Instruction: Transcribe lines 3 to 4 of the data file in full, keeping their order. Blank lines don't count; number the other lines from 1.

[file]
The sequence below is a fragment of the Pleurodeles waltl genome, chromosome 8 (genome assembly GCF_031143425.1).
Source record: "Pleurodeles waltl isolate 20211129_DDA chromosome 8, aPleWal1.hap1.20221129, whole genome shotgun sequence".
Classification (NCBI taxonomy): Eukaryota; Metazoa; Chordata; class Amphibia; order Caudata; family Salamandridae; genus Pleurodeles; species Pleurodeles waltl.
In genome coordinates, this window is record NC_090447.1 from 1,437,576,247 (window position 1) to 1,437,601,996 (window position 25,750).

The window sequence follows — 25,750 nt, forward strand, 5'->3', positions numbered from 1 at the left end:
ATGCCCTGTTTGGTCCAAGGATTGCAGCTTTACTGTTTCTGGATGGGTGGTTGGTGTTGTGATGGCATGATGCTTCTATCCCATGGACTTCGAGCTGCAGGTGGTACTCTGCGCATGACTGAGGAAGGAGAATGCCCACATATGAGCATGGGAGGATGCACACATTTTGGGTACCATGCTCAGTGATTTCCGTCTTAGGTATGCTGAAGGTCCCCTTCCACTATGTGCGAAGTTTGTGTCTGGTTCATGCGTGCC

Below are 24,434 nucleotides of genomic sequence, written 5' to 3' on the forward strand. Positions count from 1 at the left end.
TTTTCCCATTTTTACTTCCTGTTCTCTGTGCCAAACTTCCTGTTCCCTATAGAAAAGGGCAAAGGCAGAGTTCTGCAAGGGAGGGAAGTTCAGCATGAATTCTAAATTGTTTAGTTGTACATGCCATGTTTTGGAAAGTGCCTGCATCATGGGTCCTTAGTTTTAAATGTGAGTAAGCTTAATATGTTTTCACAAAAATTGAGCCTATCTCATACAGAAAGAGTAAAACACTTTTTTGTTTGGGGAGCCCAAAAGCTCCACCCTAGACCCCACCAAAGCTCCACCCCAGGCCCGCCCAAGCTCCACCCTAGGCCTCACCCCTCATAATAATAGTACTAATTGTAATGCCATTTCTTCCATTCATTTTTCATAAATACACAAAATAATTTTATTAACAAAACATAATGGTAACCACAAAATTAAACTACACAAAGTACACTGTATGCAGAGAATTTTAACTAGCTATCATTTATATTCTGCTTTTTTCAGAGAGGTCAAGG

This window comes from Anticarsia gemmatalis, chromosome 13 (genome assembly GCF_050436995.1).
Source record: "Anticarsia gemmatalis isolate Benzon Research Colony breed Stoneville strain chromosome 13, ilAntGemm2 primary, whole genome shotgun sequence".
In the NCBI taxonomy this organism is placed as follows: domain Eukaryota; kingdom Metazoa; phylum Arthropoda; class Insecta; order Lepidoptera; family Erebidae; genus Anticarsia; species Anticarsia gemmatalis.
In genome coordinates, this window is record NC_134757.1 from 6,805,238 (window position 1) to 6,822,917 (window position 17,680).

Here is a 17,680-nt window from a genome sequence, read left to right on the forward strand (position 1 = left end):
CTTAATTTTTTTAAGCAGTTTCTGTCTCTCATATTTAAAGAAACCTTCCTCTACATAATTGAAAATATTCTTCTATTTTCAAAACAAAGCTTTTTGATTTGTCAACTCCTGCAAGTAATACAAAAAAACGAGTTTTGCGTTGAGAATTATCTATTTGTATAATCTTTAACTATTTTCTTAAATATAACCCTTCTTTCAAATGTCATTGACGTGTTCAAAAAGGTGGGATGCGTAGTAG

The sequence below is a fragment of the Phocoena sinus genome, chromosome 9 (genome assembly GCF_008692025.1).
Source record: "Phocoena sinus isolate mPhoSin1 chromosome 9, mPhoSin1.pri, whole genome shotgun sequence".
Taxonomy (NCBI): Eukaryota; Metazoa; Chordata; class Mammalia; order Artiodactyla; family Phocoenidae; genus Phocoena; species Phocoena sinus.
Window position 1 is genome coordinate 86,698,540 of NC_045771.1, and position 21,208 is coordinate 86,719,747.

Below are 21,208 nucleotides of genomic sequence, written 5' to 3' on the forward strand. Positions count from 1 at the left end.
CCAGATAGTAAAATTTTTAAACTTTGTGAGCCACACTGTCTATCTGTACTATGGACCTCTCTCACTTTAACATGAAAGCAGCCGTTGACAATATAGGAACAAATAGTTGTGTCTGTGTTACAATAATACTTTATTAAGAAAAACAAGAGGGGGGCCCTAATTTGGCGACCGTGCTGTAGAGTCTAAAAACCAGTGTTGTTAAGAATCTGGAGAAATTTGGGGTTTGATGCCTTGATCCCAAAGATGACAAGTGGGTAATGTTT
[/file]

Classification (NCBI taxonomy): Eukaryota; Metazoa; Chordata; class Amphibia; order Caudata; family Salamandridae; genus Pleurodeles; species Pleurodeles waltl.
In genome coordinates, this window is record NC_090447.1 from 1,437,576,247 (window position 1) to 1,437,601,996 (window position 25,750).